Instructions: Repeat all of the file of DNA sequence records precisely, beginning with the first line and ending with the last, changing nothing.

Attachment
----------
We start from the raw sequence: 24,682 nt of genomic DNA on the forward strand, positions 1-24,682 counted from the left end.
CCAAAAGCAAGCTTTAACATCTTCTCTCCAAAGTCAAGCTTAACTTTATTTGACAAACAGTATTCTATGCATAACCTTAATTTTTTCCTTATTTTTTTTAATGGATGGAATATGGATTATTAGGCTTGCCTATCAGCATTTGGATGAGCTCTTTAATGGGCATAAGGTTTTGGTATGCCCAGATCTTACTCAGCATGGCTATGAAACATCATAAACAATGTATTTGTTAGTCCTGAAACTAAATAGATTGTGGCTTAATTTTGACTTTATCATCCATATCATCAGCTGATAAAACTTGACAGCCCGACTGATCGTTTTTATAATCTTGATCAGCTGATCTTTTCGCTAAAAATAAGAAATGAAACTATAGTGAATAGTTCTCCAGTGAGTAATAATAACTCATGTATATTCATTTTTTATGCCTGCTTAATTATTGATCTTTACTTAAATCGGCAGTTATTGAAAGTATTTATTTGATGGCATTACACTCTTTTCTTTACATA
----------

We start from the raw sequence: 24,682 nt of genomic DNA on the forward strand, positions 1-24,682 counted from the left end.
CCAAAAGCAAGCTTTAACATCTTCTCTCCAAAGTCAAGCTTAACTTTATTTGACAAACAGTATTCTATGCATAACCTTAATTTTTTCCTTATTTTTTTTAATGGATGGAATATGGATTATTAGGCTTGCCTATCAGCATTTGGATGAGCTCTTTAATGGGCATAAGGTTTTGGTATGCCCAGATCTTACTCAGCATGGCTATGAAACATCATAAACAATGTATTTGTTAGTCCTGAAACTAAATAGATTGTGGCTTAATTTTGACTTTATCATCCATATCATCAGCTGATAAAACTTGACAGCCCGACTGATCGTTTTTATAATCTTGATCAGCTGATCTTTTCGCTAAAAATAAGAAATGAAACTATAGTGAATAGTTCTCCAGTGAGTAATAATAACTCATGTATATTCATTTTTTATGCCTGCTTAATTATTGATCTTTACTTAAATCGGCAGTTATTGAAAGTATTTATTTGATGGCATTACACTCTTTTCTTTACATA